Black-fronted tern
Image: Jack Mace ©


Most terns are seabirds but the black-fronted tern lives and breeds inland, only visiting the coast to feed in autumn and winter.


Conservation statusNationally Endangered
Found in: Mainly braided rivers South Island
Threats: Predation, loss of suitable habitat

Rivers, lakes, deltas and ploughed fields are the feeding grounds of these terns. They breed mainly on braided rivers. The birds defend their eggs and chicks by darting at intruders, calling loudly while swooping past. Terns often desert their nests if people disturb them.  

Brochure: Conservation of braided river birds (PDF, 768K)


The black-fronted tern (Chlidonias albostriatus) feeds on insects found in braided rivers as well as native fish and lizards.

Each bird species on braided rivers has evolved to feed on insects in distinct ways. Specialisation minimises competition for food between the bird species. 

Black-fronted terns and black-billed gulls feed on the wing over main channels, catching insects in the air or scooping fish and insects from the water’s surface. They sometimes feed on insects from surrounding farmland.

In a braided river the availability of food is always unpredictable. During lean times, the birds must range from the riverbed into stable side channels and pond areas to find food.


Black-fronted tern.
Black-fronted tern
Image: Peter McIntosh © 

Breeding on a riverbed is a risky business. Many eggs and chicks do not survive. Riverbed birds have adapted to cope with floods and are able to renest if eggs or chicks are lost. This is an important adaptation for breeding in an unstable environment where floods are common.

Terns and gulls nest in colonies on open shingle. This gives parent birds a better chance of noticing approaching predators. Groups of birds are better able to scare them off.

Their eggs and chicks are also well camouflaged. But, unlike other species, young gulls and terns must remain near the nest, relying on parents to bring food until they can fly and hunt for themselves.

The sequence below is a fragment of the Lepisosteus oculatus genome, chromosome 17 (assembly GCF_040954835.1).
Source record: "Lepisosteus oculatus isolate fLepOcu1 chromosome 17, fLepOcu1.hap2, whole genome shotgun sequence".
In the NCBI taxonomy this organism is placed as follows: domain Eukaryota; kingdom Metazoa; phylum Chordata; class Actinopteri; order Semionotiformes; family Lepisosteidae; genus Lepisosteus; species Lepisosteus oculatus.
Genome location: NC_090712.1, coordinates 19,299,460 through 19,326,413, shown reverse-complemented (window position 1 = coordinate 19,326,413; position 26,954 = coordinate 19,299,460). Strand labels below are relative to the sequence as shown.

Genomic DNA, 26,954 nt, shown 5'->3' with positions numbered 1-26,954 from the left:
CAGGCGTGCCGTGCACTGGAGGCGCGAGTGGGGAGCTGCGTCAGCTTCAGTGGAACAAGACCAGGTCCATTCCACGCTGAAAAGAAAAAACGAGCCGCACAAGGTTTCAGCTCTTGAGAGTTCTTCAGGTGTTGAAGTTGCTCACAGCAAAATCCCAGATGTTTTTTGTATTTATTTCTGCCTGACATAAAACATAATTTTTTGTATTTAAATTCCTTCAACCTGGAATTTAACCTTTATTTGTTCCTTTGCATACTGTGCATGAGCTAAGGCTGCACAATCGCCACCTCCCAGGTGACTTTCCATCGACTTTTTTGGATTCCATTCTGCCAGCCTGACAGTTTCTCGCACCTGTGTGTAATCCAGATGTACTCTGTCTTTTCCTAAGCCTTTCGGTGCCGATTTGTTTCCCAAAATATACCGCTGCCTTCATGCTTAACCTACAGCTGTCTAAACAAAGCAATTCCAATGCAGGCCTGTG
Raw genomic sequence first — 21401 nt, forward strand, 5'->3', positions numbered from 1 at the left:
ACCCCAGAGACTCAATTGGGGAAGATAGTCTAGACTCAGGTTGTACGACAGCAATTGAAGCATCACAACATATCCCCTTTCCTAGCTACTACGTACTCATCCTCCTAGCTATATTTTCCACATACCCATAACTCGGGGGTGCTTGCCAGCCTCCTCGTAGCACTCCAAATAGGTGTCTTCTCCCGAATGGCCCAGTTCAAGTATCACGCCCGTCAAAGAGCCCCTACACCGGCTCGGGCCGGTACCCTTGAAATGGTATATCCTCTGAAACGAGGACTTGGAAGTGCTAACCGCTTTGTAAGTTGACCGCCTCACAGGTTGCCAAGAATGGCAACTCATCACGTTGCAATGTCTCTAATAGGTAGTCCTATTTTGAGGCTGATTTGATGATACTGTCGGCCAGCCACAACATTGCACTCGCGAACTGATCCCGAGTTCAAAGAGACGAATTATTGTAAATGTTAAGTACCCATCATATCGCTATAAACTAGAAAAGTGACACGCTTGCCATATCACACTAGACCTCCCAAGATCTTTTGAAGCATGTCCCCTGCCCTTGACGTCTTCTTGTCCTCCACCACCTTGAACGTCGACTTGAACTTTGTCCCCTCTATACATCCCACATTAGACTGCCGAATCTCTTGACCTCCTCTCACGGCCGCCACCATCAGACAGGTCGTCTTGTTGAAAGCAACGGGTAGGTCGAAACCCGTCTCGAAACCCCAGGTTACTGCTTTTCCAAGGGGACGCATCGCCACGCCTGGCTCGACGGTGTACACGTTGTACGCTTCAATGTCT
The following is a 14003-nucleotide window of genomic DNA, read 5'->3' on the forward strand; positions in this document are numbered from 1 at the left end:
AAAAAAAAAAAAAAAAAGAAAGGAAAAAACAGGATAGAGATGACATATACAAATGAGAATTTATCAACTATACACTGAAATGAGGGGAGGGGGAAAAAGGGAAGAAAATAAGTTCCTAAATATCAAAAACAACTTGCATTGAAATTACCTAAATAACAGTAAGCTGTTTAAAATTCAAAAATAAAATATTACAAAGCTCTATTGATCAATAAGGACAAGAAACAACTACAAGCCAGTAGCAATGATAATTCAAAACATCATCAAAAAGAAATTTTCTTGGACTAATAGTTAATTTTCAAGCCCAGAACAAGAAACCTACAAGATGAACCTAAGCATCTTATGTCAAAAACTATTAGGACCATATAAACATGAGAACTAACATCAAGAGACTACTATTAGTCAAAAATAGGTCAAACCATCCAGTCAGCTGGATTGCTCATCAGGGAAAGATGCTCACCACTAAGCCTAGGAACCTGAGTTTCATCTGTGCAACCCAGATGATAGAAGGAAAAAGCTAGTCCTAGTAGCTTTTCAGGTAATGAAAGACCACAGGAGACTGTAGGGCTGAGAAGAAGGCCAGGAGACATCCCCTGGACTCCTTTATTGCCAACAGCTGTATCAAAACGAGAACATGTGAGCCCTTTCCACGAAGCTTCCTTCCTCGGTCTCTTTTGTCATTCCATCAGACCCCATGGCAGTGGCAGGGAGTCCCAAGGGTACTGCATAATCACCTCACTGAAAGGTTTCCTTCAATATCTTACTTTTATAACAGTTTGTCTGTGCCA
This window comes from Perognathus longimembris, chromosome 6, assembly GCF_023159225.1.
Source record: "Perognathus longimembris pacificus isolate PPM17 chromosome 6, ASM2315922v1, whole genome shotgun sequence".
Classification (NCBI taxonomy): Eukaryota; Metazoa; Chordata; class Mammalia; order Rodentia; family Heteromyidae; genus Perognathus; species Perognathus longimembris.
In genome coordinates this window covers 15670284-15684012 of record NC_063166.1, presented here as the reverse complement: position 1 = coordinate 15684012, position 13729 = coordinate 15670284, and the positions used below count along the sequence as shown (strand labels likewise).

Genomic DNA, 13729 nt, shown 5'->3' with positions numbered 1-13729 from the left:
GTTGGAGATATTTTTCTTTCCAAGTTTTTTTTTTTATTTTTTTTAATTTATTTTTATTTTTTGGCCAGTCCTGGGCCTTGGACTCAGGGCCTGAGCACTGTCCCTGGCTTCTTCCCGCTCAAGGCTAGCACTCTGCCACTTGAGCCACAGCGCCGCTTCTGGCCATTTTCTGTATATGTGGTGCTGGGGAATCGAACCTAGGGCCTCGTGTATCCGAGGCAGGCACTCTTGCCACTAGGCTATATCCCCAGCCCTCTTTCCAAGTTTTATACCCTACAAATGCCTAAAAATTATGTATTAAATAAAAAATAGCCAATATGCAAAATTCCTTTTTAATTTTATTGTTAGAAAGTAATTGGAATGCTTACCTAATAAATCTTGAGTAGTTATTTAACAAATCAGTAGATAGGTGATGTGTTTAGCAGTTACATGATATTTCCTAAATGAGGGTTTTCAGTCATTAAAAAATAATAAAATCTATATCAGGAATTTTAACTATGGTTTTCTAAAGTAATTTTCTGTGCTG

Birds that find and hold good nesting sites are more likely to raise chicks successfully. The best nest sites have:

  • islands surrounded by a moat of water for protection from predators
  • high points which are less flood prone
  • little or no vegetation for all round visibility
  • a good food supply close at hand
  • little or no disturbance.


Swamp harriers/kāhu and black-backed gulls/karoro are natural predators of braided river birds. However, these predators have taken advantage of changes made by humans and their numbers have increased dramatically. More predators in an area pose a greater threat to ground-nesting river birds trying to protect their eggs and chicks.

Over time braided river birds have developed good camouflage to cope with native avian predators. Nests are hardly more than a slight hollow in the gravel, and the eggs blend well with the stones. The speckled chicks are also difficult to see and have a natural instinct to freeze when alarmed. Adults’ feathers are greys and browns to blend with the river environment they inhabit.

Parent birds defend eggs and chicks by distracting the predator away from the nest. Terns, gulls and oystercatchers may dive-bomb and call loudly.

New Zealand’s ground-nesting birds have evolved without mammalian predators that move quickly and have a keen sense of smell to target prey. The defences our native birds have developed against avian predators are little use against introduced predators such as cats, stoats, ferrets, rats and hedgehogs.

Ensuring the survival of the birds’ natural open habitat is important in combating predation.

You can help

Help braided rivers and the plants and animals that live in them.

Back to top